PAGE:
Ask the Holy Spirit to convict you. You might gain deeper understanding. You might be surprised to find biases you are unaware of. Don't shy away from the uncomfortable truths that arise. Instead confront them. Jonas sees his bigotry. He sees his hatred. He sees his anger. He's contrasting it with a loving, forgiving, compassionate God.
And he does not allow that to change his behavior.
It's through the process of reflection and transformation that we become more like Christ, who is full of grace, compassion, and love, because that's what it's all about. We need to confront in ourselves anything that would cause us to run from God. Anything that would cause us to run from God, we must put to death.
Anything that would cause us to run from God's love or hide it from others. We need to be vessels of His love. We need to be instruments of reconciliation and healing in a world that is broken and divided. It is time for the American church to stop bemoaning the broken world and go out there and do something about it.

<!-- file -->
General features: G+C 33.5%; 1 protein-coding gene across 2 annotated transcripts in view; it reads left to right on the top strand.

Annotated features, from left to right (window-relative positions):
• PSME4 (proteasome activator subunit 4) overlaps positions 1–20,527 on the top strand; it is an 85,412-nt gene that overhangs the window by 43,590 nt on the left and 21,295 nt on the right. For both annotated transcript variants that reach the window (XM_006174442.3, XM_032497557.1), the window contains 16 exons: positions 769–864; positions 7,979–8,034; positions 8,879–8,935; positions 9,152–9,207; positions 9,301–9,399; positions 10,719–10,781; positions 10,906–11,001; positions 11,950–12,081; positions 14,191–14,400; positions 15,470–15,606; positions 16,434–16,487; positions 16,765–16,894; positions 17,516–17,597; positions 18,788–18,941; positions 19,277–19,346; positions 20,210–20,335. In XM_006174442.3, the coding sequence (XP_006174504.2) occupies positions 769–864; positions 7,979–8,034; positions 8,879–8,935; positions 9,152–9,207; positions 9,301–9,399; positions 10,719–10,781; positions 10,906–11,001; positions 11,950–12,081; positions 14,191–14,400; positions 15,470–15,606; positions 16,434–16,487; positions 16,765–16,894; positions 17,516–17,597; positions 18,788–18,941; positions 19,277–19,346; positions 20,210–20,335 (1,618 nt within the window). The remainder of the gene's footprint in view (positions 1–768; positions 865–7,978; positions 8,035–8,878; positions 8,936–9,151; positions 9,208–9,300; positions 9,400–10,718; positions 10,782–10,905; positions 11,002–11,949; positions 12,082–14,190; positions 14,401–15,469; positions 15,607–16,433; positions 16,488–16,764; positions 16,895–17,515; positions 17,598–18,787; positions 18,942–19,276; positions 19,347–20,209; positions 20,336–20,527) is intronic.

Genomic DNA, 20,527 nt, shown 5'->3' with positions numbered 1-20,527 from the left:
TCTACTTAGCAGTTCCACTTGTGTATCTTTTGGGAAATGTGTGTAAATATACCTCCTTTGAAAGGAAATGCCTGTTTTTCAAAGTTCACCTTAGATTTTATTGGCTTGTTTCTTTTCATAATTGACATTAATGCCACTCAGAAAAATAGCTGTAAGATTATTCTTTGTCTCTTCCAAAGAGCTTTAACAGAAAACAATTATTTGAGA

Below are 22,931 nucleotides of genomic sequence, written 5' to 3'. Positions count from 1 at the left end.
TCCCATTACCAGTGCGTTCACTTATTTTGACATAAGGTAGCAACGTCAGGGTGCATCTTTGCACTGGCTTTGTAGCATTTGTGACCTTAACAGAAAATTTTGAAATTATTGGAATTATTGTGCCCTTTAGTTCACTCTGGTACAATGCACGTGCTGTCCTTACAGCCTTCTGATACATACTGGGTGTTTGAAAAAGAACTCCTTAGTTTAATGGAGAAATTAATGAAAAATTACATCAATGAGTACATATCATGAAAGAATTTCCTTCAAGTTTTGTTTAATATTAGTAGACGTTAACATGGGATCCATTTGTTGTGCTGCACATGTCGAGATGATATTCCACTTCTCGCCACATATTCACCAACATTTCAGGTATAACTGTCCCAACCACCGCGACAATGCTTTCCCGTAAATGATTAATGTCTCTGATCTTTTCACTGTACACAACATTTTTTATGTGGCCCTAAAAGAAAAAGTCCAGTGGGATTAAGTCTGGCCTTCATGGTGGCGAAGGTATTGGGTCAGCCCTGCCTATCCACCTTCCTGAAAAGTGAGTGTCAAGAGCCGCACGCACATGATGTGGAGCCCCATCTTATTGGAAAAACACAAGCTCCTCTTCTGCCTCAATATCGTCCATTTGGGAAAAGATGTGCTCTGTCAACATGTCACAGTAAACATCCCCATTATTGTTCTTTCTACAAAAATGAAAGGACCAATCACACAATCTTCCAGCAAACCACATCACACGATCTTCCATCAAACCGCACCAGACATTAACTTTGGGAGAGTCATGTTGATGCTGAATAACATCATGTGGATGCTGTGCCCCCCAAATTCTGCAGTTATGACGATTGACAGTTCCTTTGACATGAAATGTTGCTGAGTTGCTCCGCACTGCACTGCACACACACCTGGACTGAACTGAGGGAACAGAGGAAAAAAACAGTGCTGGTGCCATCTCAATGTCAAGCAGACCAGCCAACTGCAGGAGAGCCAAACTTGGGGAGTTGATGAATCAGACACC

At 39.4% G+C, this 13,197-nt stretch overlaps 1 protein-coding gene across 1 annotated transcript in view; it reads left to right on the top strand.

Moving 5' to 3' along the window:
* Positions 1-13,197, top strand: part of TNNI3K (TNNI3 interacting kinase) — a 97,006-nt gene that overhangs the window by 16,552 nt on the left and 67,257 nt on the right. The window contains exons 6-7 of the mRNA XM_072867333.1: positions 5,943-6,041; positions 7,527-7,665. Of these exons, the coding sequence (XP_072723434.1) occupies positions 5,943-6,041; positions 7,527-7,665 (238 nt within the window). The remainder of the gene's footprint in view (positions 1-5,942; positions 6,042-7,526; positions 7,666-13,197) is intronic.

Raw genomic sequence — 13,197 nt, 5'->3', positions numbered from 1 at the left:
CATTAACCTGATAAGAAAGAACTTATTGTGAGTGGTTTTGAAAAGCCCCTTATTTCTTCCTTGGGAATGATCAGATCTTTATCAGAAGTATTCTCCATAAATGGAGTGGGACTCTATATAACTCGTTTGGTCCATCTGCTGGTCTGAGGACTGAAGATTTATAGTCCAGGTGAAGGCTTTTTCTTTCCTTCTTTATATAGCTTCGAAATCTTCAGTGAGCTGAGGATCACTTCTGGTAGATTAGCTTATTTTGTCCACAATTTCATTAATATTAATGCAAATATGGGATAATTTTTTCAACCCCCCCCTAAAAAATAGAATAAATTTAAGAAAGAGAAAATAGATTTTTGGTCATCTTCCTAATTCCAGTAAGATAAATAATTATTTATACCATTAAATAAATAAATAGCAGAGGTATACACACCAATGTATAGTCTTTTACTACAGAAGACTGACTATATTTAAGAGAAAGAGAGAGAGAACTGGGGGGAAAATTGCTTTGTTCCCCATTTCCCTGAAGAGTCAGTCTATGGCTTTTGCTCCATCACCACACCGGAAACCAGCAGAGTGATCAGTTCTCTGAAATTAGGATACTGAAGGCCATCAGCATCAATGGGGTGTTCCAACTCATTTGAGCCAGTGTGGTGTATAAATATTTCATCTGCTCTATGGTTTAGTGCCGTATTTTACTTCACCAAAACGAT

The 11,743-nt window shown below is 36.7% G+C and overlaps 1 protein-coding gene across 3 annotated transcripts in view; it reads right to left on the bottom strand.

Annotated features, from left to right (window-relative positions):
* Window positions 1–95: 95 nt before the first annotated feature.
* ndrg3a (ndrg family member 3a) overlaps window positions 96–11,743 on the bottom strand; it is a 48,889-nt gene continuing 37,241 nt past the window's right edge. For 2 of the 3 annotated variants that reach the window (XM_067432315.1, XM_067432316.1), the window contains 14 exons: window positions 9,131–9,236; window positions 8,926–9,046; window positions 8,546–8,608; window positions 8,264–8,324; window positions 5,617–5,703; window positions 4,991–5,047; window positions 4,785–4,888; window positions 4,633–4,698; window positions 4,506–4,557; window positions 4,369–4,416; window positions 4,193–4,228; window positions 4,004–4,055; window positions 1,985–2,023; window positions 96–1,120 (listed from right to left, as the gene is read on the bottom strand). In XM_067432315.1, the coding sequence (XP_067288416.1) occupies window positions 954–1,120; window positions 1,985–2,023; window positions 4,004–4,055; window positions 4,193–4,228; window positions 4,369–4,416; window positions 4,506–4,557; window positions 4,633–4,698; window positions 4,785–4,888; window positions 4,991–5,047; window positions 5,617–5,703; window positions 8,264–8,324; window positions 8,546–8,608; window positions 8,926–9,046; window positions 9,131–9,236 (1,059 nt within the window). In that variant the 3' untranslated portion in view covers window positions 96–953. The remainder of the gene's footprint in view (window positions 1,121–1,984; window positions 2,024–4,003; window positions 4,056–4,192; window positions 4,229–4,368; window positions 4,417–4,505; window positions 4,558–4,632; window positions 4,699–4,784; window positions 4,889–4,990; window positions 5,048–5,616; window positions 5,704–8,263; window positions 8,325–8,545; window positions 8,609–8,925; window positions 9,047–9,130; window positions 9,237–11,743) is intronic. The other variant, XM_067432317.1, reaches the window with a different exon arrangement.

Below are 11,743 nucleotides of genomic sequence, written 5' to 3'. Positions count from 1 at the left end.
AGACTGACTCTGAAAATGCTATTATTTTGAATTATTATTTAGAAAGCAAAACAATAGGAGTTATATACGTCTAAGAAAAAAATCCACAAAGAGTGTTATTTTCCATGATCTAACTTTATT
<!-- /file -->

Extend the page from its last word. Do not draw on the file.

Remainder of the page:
Today's the first Sunday of the month. And it's our practice here to take communion.
Communion is a sacred opportunity to draw nearer to God. To remember. What his son, Jesus Christ did for us to embrace his love and forgiveness. Communion is more than a ritual. It's a profound act of faith and it's a physical reminder of God's endless grace.
Today, we're going to change things up a little bit in how we give out communion. I'm going to ask the elders to spread out, out front along the stage.
And I'm going to give you, I'm going to give you the opportunity to run to Jesus. I'm going to give you the opportunity to get out of your seats, to stop moving still or stop staying still, but instead to move towards him to answer his call. Because communion is always an invitation. It's an invitation to respond to the overwhelming love that God has for each of us.